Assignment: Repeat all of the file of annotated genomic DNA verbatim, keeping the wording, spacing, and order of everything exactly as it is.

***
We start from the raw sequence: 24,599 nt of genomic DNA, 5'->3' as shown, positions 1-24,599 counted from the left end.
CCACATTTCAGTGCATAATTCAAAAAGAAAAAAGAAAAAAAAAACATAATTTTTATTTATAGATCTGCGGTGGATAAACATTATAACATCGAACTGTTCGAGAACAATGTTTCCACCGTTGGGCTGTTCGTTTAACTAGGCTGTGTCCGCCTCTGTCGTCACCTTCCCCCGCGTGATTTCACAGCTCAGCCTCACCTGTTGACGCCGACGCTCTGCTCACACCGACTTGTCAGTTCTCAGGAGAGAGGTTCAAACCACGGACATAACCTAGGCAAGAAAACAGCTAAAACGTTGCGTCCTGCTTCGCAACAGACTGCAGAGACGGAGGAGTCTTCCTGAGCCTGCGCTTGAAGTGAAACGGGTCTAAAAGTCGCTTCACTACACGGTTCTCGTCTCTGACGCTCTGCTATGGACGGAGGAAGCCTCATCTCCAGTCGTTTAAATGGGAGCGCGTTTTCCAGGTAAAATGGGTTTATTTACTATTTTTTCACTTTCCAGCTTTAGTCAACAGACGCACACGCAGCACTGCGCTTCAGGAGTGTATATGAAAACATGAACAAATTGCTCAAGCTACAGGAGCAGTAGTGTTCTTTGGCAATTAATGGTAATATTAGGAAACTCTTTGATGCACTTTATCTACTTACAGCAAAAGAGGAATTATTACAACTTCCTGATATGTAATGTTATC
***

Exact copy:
We start from the raw sequence: 24,599 nt of genomic DNA, 5'->3' as shown, positions 1-24,599 counted from the left end.
CCACATTTCAGTGCATAATTCAAAAAGAAAAAAGAAAAAAAAAACATAATTTTTATTTATAGATCTGCGGTGGATAAACATTATAACATCGAACTGTTCGAGAACAATGTTTCCACCGTTGGGCTGTTCGTTTAACTAGGCTGTGTCCGCCTCTGTCGTCACCTTCCCCCGCGTGATTTCACAGCTCAGCCTCACCTGTTGACGCCGACGCTCTGCTCACACCGACTTGTCAGTTCTCAGGAGAGAGGTTCAAACCACGGACATAACCTAGGCAAGAAAACAGCTAAAACGTTGCGTCCTGCTTCGCAACAGACTGCAGAGACGGAGGAGTCTTCCTGAGCCTGCGCTTGAAGTGAAACGGGTCTAAAAGTCGCTTCACTACACGGTTCTCGTCTCTGACGCTCTGCTATGGACGGAGGAAGCCTCATCTCCAGTCGTTTAAATGGGAGCGCGTTTTCCAGGTAAAATGGGTTTATTTACTATTTTTTCACTTTCCAGCTTTAGTCAACAGACGCACACGCAGCACTGCGCTTCAGGAGTGTATATGAAAACATGAACAAATTGCTCAAGCTACAGGAGCAGTAGTGTTCTTTGGCAATTAATGGTAATATTAGGAAACTCTTTGATGCACTTTATCTACTTACAGCAAAAGAGGAATTATTACAACTTCCTGATATGTAATGTTATC